Egypt is facing multiple security challenges for which a military solution is deficient. A complex interplay between internal and external challenges, as well as human and security challenges, is evident in western Egypt and within the area bordering Libya. The mix of harsh climatic conditions, inhospitable terrain, and lagging economic development, on one hand, and the post-Muammar Qaddafi breakdown of security in Libya, on the other, has left sections of the western border area of Egypt a passageway for illegal activities. Aside from the conflict and political vacuum in Libya that have fueled this protracted security threat since 2011, and the difficulty of patrolling hundreds of kilometers of borders, a development gap in western Egypt also offers suitable conditions to be exploited in illegal cross-border activity.
Apart from Egypt’s Mediterranean coastline, the country’s entire landscape west of the Nile River—including the delta and valley—is part of the most formidable desert environment on Earth: the African Sahara, which extends throughout most of Libya as well. The border between the two countries, 1,115 kilometers in length, is physically impossible to monitor or fully control.
This border’s porosity has increased due to the protracted security breakdown in Libya.
NATO’s military operation that brought down Qaddafi’s regime in Libya, a country that consisted overwhelmingly of tribes, flung Tripoli’s gates open to weapons smuggling and terrorist movements throughout Africa. The regime’s collapse allowed the country’s weapons depots to fall into the hands of tribes and other non-state groups—who began to compete for power and territory in Libya—leading to a surge in cross-border arms contraband activity. As retired US Lieutenant General Michael Nagata, the former director of Strategic Operational Planning at the US National Counterterrorism Center,told this author, “Libya became a weapons’ bazar.” In 2014, an independent panel of experts warned that the situation in Libya remained a primary source for the proliferation of weapons throughout North Africa.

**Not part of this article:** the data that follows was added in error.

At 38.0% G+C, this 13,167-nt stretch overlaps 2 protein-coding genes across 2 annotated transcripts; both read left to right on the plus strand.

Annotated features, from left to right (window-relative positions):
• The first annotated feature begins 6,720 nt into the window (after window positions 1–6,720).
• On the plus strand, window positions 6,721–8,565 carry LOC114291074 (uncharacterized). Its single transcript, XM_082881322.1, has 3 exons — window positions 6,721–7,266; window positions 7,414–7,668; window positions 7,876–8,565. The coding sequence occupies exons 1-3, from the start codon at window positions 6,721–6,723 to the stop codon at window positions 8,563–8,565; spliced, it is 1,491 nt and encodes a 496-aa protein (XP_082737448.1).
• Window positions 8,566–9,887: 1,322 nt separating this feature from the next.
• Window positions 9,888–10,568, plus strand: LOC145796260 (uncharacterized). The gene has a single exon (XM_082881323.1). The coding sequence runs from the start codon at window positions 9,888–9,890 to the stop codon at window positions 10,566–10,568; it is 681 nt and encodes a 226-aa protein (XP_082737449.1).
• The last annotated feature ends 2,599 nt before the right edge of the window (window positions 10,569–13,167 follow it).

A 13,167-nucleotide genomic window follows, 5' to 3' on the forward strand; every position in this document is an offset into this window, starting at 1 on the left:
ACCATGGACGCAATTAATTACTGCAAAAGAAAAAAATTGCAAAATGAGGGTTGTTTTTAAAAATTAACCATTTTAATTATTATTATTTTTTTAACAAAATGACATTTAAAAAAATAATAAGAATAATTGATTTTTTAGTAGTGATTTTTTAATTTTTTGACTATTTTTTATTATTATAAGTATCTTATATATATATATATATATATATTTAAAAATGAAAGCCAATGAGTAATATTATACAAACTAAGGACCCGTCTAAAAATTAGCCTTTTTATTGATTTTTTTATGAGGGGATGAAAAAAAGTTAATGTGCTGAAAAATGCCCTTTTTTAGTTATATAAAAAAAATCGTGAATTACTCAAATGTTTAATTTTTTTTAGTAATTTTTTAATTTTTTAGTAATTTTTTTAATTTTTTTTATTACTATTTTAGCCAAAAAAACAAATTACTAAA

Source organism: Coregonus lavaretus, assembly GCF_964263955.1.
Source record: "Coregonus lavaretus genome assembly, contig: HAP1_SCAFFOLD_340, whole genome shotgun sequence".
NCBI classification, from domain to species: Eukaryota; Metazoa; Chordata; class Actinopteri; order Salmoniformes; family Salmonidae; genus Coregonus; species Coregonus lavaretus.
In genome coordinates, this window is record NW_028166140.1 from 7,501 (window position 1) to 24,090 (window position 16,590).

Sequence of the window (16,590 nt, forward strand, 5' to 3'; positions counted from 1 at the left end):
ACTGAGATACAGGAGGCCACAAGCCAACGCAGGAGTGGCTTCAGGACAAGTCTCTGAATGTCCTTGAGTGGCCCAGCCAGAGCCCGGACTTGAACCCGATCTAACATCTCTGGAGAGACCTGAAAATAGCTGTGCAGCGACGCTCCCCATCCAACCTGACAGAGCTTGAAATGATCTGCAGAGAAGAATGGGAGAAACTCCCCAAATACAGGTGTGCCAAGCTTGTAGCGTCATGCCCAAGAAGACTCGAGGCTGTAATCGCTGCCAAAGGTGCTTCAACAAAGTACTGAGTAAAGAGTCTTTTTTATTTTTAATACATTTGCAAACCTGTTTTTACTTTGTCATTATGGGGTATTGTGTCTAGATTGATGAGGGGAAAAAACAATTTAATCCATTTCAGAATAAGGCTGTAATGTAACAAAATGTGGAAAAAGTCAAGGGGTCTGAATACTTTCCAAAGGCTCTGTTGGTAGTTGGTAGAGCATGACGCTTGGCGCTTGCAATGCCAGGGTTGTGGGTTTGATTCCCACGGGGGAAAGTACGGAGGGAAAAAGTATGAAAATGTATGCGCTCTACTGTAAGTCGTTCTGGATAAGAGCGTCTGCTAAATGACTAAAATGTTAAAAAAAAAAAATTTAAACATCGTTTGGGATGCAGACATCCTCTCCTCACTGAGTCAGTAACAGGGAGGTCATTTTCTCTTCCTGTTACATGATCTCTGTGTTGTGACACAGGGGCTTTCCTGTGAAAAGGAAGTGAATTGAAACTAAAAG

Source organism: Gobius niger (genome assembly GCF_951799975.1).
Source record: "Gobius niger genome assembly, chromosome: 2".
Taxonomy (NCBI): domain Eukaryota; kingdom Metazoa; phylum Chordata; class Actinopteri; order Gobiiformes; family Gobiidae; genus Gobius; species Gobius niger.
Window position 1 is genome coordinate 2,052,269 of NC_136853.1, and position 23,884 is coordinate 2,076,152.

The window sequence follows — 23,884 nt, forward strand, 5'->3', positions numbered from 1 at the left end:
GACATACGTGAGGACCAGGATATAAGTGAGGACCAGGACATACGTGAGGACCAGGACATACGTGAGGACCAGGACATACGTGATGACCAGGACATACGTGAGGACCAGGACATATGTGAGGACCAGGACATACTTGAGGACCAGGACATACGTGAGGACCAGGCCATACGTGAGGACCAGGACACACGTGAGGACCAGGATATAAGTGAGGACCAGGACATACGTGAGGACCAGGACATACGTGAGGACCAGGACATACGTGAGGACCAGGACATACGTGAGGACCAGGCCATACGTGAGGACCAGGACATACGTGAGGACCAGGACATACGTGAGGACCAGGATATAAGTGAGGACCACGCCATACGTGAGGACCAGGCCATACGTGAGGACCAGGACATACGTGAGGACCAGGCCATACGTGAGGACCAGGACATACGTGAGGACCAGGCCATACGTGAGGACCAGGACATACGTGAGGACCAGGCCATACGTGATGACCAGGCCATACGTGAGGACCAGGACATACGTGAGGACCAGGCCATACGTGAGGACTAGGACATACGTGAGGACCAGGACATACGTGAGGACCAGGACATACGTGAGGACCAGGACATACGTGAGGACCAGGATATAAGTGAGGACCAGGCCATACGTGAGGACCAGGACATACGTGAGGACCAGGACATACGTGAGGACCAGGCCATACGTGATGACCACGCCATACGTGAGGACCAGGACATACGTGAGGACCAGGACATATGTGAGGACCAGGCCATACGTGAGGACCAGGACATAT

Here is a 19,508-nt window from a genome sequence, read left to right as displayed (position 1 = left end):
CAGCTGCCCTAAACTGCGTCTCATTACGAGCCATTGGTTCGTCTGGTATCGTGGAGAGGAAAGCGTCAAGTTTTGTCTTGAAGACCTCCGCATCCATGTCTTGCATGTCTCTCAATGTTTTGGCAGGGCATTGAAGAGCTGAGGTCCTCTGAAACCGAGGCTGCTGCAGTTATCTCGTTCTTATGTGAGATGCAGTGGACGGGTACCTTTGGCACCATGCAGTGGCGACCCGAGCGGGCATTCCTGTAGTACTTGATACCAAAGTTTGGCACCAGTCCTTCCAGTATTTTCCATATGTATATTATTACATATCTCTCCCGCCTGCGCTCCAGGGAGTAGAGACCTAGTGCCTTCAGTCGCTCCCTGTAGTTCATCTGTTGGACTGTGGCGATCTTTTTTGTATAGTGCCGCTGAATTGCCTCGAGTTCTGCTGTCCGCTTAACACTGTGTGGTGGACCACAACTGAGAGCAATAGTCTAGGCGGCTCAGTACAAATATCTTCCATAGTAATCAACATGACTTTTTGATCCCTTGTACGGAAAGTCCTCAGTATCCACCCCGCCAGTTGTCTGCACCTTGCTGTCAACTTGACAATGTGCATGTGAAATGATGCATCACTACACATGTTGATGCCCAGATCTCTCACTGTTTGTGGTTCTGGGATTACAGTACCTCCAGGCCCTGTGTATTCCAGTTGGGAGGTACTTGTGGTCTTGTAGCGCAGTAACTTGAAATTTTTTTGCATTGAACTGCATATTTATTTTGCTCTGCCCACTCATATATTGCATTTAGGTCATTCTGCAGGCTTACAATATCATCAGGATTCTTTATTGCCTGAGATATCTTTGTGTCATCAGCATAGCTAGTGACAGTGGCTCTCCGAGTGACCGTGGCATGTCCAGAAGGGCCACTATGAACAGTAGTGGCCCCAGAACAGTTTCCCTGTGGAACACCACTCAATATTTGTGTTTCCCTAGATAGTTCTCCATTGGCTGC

NATO countries are already at the frontline of waves of migration from Africa. They will likely continue to see this trend grow if security conditions do not improve…
The result for Egypt has been a security shock and overextended challenge beyond any single country’s capacity to surmount alone. Since 2011, Egypt has been struggling to fend off waves of weapons smuggling and infiltration from terrorist and other organized crime groups into the country’s heartland. Much of these supplies of arms have been destined to the Sinai and have enabled terrorist groups to rise and challenge the Egyptian state. Terrorist groups’ targets have included not only Egyptian military and police forces, but also civilians, including tourists, and infrastructure throughout Egypt.
However, internal conditions in Egypt’s western sub-region also play into the hands of the western cross-border security challenge. Egypt’s northwestern region, overwhelmingly dominated by the Sahara and flanked in the north by a narrow strip of Mediterranean coastline, is one of the country’s least developed areas. According to recently released government data, poverty rates in Egypt’s border governorates exceed 50 percent.
The mainstays of the northwestern local economies, aside from fishing, are tourism and trade. The area’s sparse rainfall is a constraint on agricultural development, and there is little industrial activity. Without adequate attention to developing the northwestern coastal sub-region, its appeal to domestic and international tourism pales in contrast to other coastal tourist hubs, such as Alexandria, that are more proximate to Cairo and other urban centers. Skewed external perceptions of insecurity in much of Egypt’s northwestern coastal tourist sub-region, due to its adjacency to the western border area, have also been discouraging tourists from venturing there. Under these circumstances, local economies have been unable to keep up with their growing population’s employment needs.